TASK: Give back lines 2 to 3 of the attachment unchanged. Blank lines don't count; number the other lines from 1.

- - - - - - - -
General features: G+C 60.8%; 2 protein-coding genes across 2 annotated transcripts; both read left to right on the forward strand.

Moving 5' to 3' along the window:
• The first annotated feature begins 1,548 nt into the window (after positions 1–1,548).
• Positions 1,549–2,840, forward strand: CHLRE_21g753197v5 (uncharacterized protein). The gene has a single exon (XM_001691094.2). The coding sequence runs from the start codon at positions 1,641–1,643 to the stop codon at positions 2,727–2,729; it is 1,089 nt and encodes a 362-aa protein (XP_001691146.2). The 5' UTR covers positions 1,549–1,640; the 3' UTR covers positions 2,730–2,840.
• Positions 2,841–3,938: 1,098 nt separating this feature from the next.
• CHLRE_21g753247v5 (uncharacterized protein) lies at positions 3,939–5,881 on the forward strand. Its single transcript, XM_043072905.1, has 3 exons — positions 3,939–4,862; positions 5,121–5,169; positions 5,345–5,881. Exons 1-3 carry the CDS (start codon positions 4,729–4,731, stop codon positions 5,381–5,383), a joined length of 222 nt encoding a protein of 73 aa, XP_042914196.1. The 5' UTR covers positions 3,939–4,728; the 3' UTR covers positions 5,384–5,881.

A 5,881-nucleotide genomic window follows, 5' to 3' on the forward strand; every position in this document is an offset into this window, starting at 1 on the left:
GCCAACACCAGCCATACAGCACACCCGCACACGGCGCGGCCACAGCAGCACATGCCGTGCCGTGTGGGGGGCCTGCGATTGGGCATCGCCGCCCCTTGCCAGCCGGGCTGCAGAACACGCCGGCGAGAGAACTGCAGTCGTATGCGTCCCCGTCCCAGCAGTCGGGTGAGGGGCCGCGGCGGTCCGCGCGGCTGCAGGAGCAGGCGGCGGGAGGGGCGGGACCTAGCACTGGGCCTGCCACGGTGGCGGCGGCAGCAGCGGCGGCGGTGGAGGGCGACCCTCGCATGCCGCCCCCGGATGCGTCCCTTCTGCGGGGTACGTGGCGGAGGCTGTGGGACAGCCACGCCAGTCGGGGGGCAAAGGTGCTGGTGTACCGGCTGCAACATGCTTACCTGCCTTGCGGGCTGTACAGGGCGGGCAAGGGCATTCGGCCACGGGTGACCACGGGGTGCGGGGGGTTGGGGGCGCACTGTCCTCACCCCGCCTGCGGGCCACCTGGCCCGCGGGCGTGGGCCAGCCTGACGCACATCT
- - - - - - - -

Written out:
Moving 5' to 3' along the window:
• The first annotated feature begins 1,548 nt into the window (after positions 1–1,548).